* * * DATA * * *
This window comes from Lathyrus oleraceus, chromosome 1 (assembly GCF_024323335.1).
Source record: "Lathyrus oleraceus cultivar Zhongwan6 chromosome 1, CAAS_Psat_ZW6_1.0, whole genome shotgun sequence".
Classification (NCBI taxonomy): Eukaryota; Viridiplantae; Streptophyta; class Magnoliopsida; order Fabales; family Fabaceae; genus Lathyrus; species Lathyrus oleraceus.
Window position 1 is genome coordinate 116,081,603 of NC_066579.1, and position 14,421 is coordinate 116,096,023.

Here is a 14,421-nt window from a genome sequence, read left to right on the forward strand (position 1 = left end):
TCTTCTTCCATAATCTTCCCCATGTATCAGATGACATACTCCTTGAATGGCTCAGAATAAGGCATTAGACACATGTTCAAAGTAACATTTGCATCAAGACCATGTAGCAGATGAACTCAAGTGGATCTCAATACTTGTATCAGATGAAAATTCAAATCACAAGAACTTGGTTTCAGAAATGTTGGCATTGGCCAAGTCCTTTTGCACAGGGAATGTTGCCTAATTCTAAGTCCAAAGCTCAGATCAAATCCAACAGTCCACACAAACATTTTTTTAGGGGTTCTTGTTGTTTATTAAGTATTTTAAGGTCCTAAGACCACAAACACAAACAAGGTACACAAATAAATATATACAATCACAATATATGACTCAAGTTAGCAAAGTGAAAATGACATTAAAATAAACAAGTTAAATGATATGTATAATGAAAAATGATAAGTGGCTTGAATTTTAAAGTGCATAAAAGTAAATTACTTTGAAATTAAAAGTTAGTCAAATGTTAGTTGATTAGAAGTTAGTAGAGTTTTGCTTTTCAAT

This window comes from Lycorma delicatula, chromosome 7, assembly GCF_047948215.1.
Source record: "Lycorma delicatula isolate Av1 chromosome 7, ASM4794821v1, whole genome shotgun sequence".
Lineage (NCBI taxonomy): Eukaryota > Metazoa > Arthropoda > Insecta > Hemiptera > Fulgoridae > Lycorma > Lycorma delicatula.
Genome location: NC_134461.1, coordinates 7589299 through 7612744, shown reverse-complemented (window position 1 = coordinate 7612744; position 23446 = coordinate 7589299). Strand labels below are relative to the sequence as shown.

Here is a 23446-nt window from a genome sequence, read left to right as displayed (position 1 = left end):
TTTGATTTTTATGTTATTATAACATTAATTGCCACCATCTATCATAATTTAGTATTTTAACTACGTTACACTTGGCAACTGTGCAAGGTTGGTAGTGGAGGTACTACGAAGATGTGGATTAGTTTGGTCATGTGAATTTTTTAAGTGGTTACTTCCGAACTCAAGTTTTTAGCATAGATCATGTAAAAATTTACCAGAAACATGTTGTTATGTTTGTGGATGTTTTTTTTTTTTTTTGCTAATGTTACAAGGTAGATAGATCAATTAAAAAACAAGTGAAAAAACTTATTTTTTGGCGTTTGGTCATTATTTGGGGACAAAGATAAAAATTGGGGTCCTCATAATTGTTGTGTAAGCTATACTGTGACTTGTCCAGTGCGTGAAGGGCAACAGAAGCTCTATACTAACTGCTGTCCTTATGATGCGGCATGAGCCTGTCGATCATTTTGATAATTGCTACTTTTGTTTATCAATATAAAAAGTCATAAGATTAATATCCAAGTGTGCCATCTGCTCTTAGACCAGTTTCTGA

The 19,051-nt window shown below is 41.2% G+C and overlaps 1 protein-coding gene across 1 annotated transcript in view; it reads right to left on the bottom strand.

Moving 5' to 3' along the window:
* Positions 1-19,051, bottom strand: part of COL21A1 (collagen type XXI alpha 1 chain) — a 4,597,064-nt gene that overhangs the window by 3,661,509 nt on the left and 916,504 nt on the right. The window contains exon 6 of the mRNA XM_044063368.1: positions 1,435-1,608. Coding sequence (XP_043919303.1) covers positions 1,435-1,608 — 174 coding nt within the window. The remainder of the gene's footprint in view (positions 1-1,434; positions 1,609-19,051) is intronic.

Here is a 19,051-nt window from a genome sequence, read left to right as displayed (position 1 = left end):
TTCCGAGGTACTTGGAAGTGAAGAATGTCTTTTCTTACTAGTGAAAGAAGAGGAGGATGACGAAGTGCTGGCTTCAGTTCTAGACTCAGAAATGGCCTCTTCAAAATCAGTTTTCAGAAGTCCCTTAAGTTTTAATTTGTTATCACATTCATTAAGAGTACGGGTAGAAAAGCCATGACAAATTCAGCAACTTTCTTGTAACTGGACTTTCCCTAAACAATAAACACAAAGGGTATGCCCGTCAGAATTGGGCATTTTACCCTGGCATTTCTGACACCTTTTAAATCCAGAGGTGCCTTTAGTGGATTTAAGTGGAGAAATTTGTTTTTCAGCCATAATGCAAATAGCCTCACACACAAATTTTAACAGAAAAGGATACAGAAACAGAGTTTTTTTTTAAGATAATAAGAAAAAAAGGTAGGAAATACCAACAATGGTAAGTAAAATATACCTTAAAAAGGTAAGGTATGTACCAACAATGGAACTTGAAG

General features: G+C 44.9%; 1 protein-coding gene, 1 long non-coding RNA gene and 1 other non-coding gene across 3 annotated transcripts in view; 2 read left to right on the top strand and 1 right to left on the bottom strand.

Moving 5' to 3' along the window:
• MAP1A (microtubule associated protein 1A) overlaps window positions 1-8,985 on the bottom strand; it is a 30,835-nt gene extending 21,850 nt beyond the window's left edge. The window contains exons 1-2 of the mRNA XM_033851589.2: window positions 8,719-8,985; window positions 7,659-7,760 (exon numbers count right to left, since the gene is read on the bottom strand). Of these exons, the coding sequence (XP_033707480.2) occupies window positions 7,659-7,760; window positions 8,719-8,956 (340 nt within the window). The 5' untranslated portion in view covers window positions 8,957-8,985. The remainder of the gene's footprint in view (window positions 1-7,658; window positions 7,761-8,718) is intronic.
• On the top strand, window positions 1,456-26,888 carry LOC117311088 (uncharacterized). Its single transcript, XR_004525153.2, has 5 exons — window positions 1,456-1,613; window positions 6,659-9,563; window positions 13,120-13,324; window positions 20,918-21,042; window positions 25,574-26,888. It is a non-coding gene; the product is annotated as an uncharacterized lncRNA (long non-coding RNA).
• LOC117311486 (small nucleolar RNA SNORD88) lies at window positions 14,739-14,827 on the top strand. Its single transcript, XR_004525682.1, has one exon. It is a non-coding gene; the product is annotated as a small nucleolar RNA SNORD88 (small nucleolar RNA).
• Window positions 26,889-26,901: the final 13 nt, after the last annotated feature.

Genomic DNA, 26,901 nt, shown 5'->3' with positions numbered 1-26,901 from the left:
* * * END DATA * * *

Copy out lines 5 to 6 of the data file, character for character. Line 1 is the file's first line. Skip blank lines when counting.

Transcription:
Here is a 14,421-nt window from a genome sequence, read left to right on the forward strand (position 1 = left end):
TCTTCTTCCATAATCTTCCCCATGTATCAGATGACATACTCCTTGAATGGCTCAGAATAAGGCATTAGACACATGTTCAAAGTAACATTTGCATCAAGACCATGTAGCAGATGAACTCAAGTGGATCTCAATACTTGTATCAGATGAAAATTCAAATCACAAGAACTTGGTTTCAGAAATGTTGGCATTGGCCAAGTCCTTTTGCACAGGGAATGTTGCCTAATTCTAAGTCCAAAGCTCAGATCAAATCCAACAGTCCACACAAACATTTTTTTAGGGGTTCTTGTTGTTTATTAAGTATTTTAAGGTCCTAAGACCACAAACACAAACAAGGTACACAAATAAATATATACAATCACAATATATGACTCAAGTTAGCAAAGTGAAAATGACATTAAAATAAACAAGTTAAATGATATGTATAATGAAAAATGATAAGTGGCTTGAATTTTAAAGTGCATAAAAGTAAATTACTTTGAAATTAAAAGTTAGTCAAATGTTAGTTGATTAGAAGTTAGTAGAGTTTTGCTTTTCAAT